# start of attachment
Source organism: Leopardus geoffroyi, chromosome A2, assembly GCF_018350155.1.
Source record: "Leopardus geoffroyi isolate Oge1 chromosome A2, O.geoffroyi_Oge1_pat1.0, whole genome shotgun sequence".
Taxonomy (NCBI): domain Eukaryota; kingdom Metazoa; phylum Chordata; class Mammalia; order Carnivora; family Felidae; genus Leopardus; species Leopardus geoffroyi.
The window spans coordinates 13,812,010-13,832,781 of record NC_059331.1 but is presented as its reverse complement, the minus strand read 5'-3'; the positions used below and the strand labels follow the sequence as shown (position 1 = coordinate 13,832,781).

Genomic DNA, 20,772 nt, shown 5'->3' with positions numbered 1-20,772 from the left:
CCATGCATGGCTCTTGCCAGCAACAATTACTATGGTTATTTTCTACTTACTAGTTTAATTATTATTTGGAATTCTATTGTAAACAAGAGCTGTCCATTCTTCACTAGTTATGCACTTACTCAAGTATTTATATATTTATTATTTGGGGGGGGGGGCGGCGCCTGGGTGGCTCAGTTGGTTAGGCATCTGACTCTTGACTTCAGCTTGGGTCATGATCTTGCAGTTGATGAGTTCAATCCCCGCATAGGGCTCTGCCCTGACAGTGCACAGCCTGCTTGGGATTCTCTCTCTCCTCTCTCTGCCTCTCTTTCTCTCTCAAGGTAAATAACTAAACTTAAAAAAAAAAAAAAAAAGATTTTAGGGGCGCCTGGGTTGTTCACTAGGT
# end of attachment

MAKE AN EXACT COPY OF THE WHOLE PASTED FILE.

Source organism: Leopardus geoffroyi, chromosome A2, assembly GCF_018350155.1.
Source record: "Leopardus geoffroyi isolate Oge1 chromosome A2, O.geoffroyi_Oge1_pat1.0, whole genome shotgun sequence".
Taxonomy (NCBI): domain Eukaryota; kingdom Metazoa; phylum Chordata; class Mammalia; order Carnivora; family Felidae; genus Leopardus; species Leopardus geoffroyi.
The window spans coordinates 13,812,010-13,832,781 of record NC_059331.1 but is presented as its reverse complement, the minus strand read 5'-3'; the positions used below and the strand labels follow the sequence as shown (position 1 = coordinate 13,832,781).

Genomic DNA, 20,772 nt, shown 5'->3' with positions numbered 1-20,772 from the left:
CCATGCATGGCTCTTGCCAGCAACAATTACTATGGTTATTTTCTACTTACTAGTTTAATTATTATTTGGAATTCTATTGTAAACAAGAGCTGTCCATTCTTCACTAGTTATGCACTTACTCAAGTATTTATATATTTATTATTTGGGGGGGGGGGCGGCGCCTGGGTGGCTCAGTTGGTTAGGCATCTGACTCTTGACTTCAGCTTGGGTCATGATCTTGCAGTTGATGAGTTCAATCCCCGCATAGGGCTCTGCCCTGACAGTGCACAGCCTGCTTGGGATTCTCTCTCTCCTCTCTCTGCCTCTCTTTCTCTCTCAAGGTAAATAACTAAACTTAAAAAAAAAAAAAAAAAGATTTTAGGGGCGCCTGGGTTGTTCACTAGGT